"Untitled: prototype" by S Rodriguez, from the back cover of Flak Issue 0.

"Houston is about to be the third largest city in the country. It’s already the third largest artist city,” says Paul Middendorf. We’re sitting at Doshi House with his collaborator Michael McFadden, and in front of me is the first issue of Flak Magazine (actually called Issue 0), a new quarterly publication dedicated to art created in and inspired by Houston.

Middendorf, who is originally from Missouri and who spent a good part of his career in the Pacific Northwest, first came to the city in 2010 to help curate The Big Show at Lawndale. He instantly fell in love.

“Portland was amazing,” he says, “so it took a lot for me to move. I enjoyed the initiative and the collaborations I saw here. I don’t know if it’s the Southern hospitality or what, but Houston becomes home very quickly.”

The spirit of collaboration is the theme of Flak Issue 0, which features artists who influenced both Middendorf and McFadden when they got involved in Houston’s art scene. The magazine’s inaugural issue was released on December 8 with a party at Space hL, Middendorf's East End arts nonprofit.

Together with McFadden and Elizabeth Rhodes, formerly at both CultureMap and Free Press Houston, the trio behind Flak hope to create an artist-centric publication that is less critique and more conversation. All three have written extensively about art for Houston publications, including Houstonia.

To wit, Issue 0 features work from Cody Ledvina, whom Middendorf met on that first trip to Houston, during a seance at the Joanna. It also features a Q&A with Ryan Hawk, whose work McFadden helped curate during a 2014 show at Art League Houston.

“The concept for Issue 0 is to showcase what we want to do with the magazine, the kind of artists we want to work with,” McFadden says.

“Especially because there are so many transplants and transitional artists in Houston,” Middendorf adds.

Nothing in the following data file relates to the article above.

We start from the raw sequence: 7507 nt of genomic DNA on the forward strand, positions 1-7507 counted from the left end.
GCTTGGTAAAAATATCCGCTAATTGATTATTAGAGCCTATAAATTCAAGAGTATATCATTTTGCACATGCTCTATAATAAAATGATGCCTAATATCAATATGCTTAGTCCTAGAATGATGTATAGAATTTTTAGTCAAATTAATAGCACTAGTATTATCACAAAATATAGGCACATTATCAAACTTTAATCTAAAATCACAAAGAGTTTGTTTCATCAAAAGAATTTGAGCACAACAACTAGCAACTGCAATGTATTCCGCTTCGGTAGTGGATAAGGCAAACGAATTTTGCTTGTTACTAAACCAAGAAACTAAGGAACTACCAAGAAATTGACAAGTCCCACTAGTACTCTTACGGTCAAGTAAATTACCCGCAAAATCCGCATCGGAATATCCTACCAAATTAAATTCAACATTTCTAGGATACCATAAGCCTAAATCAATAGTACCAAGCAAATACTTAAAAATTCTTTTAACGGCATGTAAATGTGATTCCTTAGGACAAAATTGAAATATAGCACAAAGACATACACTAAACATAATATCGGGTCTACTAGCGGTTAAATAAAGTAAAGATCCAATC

“Houston is the core,” McFadden says. “But all we require is that they have a meaningful connection with Houston.” Ledvina, for example, now lives in London.

One of the biggest goals for Flak is sustainability, beyond just relying on advertising. Issue 0 was funded in part by an IndieGoGo campaign along with a Let Creativity Happen grant from Houston Arts Alliance and the Houston Mayor's Office of Cultural Affairs.

“Houston is losing a lot of its paper publications,” Middendorf says, referring to both Free Press Houston and Houston Press.

“There’s a lot to cover in the Houston art community,” McFadden says. “No one is covering everything, and we don’t want to do that either.”

Middendorf hopes the magazine can be an exhibition platform for work that might not fit into the traditional environment of a gallery, whether that be interviews, essays, or something else entirely. Flak’s creators are open to experimenting with the format and structure of the magazine, including future plans for a Digital Artist Residency.

“We wanted to create a publication that represents the city and its arts community,” McFadden writes in Issue 0. “And something that does so properly cannot be the same thing all the time.”

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